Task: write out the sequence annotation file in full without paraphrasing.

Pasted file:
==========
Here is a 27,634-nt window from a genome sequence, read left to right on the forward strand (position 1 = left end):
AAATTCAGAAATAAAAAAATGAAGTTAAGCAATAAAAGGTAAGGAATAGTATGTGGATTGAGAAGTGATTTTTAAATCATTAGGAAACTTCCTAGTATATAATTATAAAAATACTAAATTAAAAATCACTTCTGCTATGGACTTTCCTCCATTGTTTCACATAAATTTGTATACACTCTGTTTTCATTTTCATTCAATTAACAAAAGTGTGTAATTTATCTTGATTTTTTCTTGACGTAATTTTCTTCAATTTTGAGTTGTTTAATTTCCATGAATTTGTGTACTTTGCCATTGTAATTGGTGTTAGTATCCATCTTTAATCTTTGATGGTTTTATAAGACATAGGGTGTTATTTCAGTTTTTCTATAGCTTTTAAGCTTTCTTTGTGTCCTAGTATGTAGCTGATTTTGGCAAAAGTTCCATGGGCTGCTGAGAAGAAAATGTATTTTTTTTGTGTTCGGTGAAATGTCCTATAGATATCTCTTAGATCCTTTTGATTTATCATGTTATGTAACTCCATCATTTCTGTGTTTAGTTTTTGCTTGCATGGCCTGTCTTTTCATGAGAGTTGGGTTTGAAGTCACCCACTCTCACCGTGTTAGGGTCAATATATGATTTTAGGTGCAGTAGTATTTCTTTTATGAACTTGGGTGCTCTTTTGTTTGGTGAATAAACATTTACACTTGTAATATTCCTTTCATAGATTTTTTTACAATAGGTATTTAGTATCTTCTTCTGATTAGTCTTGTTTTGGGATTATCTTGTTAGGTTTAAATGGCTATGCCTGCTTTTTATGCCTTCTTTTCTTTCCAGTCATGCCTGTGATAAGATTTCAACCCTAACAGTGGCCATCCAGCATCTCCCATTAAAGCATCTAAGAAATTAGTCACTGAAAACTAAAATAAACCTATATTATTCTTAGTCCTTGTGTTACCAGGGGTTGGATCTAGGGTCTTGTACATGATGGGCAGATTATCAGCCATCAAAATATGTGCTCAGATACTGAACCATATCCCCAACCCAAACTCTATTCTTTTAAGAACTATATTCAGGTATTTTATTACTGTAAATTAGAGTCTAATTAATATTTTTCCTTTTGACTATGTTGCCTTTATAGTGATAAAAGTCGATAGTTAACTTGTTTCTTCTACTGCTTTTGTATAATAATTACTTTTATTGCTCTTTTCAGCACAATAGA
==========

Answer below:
Here is a 27,634-nt window from a genome sequence, read left to right on the forward strand (position 1 = left end):
AAATTCAGAAATAAAAAAATGAAGTTAAGCAATAAAAGGTAAGGAATAGTATGTGGATTGAGAAGTGATTTTTAAATCATTAGGAAACTTCCTAGTATATAATTATAAAAATACTAAATTAAAAATCACTTCTGCTATGGACTTTCCTCCATTGTTTCACATAAATTTGTATACACTCTGTTTTCATTTTCATTCAATTAACAAAAGTGTGTAATTTATCTTGATTTTTTCTTGACGTAATTTTCTTCAATTTTGAGTTGTTTAATTTCCATGAATTTGTGTACTTTGCCATTGTAATTGGTGTTAGTATCCATCTTTAATCTTTGATGGTTTTATAAGACATAGGGTGTTATTTCAGTTTTTCTATAGCTTTTAAGCTTTCTTTGTGTCCTAGTATGTAGCTGATTTTGGCAAAAGTTCCATGGGCTGCTGAGAAGAAAATGTATTTTTTTTGTGTTCGGTGAAATGTCCTATAGATATCTCTTAGATCCTTTTGATTTATCATGTTATGTAACTCCATCATTTCTGTGTTTAGTTTTTGCTTGCATGGCCTGTCTTTTCATGAGAGTTGGGTTTGAAGTCACCCACTCTCACCGTGTTAGGGTCAATATATGATTTTAGGTGCAGTAGTATTTCTTTTATGAACTTGGGTGCTCTTTTGTTTGGTGAATAAACATTTACACTTGTAATATTCCTTTCATAGATTTTTTTACAATAGGTATTTAGTATCTTCTTCTGATTAGTCTTGTTTTGGGATTATCTTGTTAGGTTTAAATGGCTATGCCTGCTTTTTATGCCTTCTTTTCTTTCCAGTCATGCCTGTGATAAGATTTCAACCCTAACAGTGGCCATCCAGCATCTCCCATTAAAGCATCTAAGAAATTAGTCACTGAAAACTAAAATAAACCTATATTATTCTTAGTCCTTGTGTTACCAGGGGTTGGATCTAGGGTCTTGTACATGATGGGCAGATTATCAGCCATCAAAATATGTGCTCAGATACTGAACCATATCCCCAACCCAAACTCTATTCTTTTAAGAACTATATTCAGGTATTTTATTACTGTAAATTAGAGTCTAATTAATATTTTTCCTTTTGACTATGTTGCCTTTATAGTGATAAAAGTCGATAGTTAACTTGTTTCTTCTACTGCTTTTGTATAATAATTACTTTTATTGCTCTTTTCAGCACAATAGA